The Hazardous Haze and Health Nightmare You Should Warn People About | The Full Frontal

The Hazardous Haze and Health Nightmare You Should Warn People About

Like the annual haze celebration, we may have grown accustomed to the API readings fed to us on an hourly basis by now.

Pour us the same pollution figures day in and day out and we start to get comfortable with the numbers, as how we’re commonly fed with other worthy topics of the day like local property talks and the recurring toxic air. So common these figures are that they went over our heads, missing our consciousness to realise how close we are to a state of serious health complications – and maybe death.

API Causes API

Kuala Lumpur and Singapore, always at the end of the bargain. Photo by

The API stands for Air Pollution Index. Updated according to international health standards last year, our government now take the PM2.5 readings into consideration as well. The PM2.5 stands for Particle Matter 2.5 – fine particles lesser than 2.5 micrometres or micron.

The Amazon had it worst. Photo by

So how small is a micron?

Still larger than Hank Pym’s subatomic state, a micron is merely 1 millionth of a meter and 2.5 micron is about 30 times smaller than the width of a human hair. So small that these airborne particles float and stay in the air longer, travel long distances and have an extremely high chance of being inhaled by humans.

Smaller than the average bacteria. Imagine that. Photo by

The problem is that they’re not fairy dust and they don’t grant wishes, unless your wish is morbid-ish, of course. These minuscule particles are dangerously toxic to the lungs and they can bypass the body defence mechanism in a snap, penetrating deep into the lungs and bloodstream, like having millions of (evil) Scott Langs inside you.

Why should you care? The ignorant in you asks.

Well, apart from hundreds of thousands of critical cases and deaths reported annually, the fact that the haze (specifically the PM2.5) may have major health impacts on the people you love should jolt you back to the land of the Concerned Citizen because haze is risky business for children and the elderly. More hazardous for those with lung or heart disease.

Generally, there are two known health impacts from the haze. Read below:

Short-Term Effect

Even if you’re young and healthy, the haze will get you sooner or later. Photo by

If you are continuously exposed to haze (up to a few days) and the particles it carries, the symptoms below will subside once you stay indoors.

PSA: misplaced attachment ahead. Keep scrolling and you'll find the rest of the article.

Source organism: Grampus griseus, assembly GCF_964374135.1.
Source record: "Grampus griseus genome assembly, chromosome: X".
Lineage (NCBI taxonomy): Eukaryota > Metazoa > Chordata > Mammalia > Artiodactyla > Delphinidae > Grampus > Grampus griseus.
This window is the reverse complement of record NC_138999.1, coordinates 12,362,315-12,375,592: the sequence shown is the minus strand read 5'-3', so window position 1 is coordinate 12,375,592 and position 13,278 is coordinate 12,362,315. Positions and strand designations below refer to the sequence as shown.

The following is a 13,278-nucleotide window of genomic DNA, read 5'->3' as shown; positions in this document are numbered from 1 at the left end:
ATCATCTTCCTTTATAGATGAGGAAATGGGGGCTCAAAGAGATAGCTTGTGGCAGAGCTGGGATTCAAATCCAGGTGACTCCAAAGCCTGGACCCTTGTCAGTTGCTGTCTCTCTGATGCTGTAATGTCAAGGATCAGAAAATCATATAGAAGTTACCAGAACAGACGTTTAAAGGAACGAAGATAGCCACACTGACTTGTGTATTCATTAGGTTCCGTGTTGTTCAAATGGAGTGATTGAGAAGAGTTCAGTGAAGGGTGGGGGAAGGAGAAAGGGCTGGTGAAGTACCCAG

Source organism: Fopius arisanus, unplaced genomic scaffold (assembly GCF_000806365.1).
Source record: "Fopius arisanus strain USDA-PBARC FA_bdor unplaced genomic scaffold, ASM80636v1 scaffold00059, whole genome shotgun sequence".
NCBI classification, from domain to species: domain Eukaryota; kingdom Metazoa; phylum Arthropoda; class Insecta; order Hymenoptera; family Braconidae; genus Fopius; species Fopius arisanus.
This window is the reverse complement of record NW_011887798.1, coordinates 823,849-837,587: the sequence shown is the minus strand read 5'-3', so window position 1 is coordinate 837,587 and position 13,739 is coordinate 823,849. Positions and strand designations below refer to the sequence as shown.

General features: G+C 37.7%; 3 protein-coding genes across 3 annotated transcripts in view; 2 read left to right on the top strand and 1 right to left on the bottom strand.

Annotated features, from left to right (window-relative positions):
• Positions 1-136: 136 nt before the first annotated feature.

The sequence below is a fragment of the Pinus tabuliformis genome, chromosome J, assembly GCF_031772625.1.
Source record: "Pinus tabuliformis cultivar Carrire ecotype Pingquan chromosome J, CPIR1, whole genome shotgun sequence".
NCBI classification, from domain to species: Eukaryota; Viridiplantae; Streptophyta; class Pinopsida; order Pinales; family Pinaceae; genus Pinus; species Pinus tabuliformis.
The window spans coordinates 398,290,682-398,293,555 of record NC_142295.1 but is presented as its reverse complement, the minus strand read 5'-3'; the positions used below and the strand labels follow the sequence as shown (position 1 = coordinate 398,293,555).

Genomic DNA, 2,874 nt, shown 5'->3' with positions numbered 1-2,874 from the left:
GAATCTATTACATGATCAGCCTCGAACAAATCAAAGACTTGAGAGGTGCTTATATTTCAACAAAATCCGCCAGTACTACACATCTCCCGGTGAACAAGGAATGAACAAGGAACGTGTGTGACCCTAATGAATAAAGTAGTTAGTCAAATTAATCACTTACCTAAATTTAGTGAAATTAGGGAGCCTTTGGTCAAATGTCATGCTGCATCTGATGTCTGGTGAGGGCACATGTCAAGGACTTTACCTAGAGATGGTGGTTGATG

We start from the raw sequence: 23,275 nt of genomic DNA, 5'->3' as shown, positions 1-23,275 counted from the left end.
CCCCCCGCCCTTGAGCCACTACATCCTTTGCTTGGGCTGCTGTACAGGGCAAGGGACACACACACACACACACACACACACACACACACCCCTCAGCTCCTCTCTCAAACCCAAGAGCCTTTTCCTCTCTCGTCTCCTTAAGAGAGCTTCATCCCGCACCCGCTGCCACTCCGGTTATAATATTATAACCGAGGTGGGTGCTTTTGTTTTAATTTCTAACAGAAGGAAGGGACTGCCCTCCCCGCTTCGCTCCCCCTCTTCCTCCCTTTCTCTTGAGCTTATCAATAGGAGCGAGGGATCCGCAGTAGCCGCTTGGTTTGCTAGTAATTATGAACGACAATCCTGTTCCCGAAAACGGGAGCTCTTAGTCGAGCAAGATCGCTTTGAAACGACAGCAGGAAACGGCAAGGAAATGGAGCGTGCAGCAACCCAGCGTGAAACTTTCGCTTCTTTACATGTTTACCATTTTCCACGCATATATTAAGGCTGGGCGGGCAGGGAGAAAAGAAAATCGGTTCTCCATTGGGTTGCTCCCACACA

• Common eye irritation, watery eyes and for extreme cases – conjunctivitis

  • Runny, stuffy nose and sneezing

  • Dry and sore throat

  • Headache and fatigue

  • Decreased lung function, chest pain and bronchitis (lung inflammation)

  • Diarrhoea

  • Anxiety, stress and depression-like symptoms like insomnia

Long-Term Effect

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Site workers suffer the worst hit. Photo by

Now, this is when you’re exposed to the haze especially the PM2.5 for a few weeks up and up to a couple of years, like those who work outdoors at construction sites, farms or particle-producing factories.

  • For those with cardiovascular disease – you may experience a faster rate of thickening of the arteries

  • Also, it may increase the risk of death by cardiovascular disease

  • It will also reduce your life expectancy

  • Breathing in the particles for 10 weeks or more may promote liver fibrosis (scarring)

  • It will also increase the risk of metabolic disease and liver dysfunction

  • For diabetics, it may induce insulin resistance, causing inflammation and contribute to the aggressive development of diabetes

  • And for expecting mothers, it may cause spontaneous miscarriage, premature birth, birth defects and possibly infant deaths.

Possible Particle Protection?

Desperate times call for desperate measures. Photo by

By right, any condition above the 100 API mark is considered unhealthy thus your best bet is to stay home but we all know that’s quite impossible. So what should you do then?

  • Drink plenty of water. Contrary to popular belief, drinking water does not cure you from haze-related symptoms but it may reduce and alleviate the conditions like sore and dry throat.

  • Wind up the window on the road. When driving, switch the internal air cycle too for good measure.

  • Set aside saline drops as natural tear supplements for those dry eyes. Saline solution helps wash away haze compounds and particles.

  • Wear a mask outside! Of course, the N95 mask works best in all conditions but for short exposures (like daily commuting), you don’t exactly need one. You may use other NIOSH-approved or European Standard EN149 masks of any kind.

  • Stay indoors – Yes, like above, your best bet is to stay indoors. All the time.

We believe that fresh air is rightfully ours. Photo by

You may choose to ignore this but we’d like to recall yesterday’s news by where at least two people fell victim to the haze in Sumatra. The first case is a 4-month old baby in Talang Bulu off the Banyuasin regency who died of severe respiratory problems and another one is a 59-year old senior citizen who was found dead, lying in a thick smog in Pekanbaru, Sumatra. Pekanbaru recently recorded an all-time high API of 385.

The haze may not seem disastrous (and deadly) to us but with constant exposure on a yearly basis, we’re not so far off from the ground zero victims in Kalimantan and Sumatra. Educate yourself, help those around you and share this article to remind your loved ones.

For accurate API readings, click HERE or more city-specific HERE. For more haze-related health matters, read here and here. For more helpful stories, follow our Facebook and Instagram today.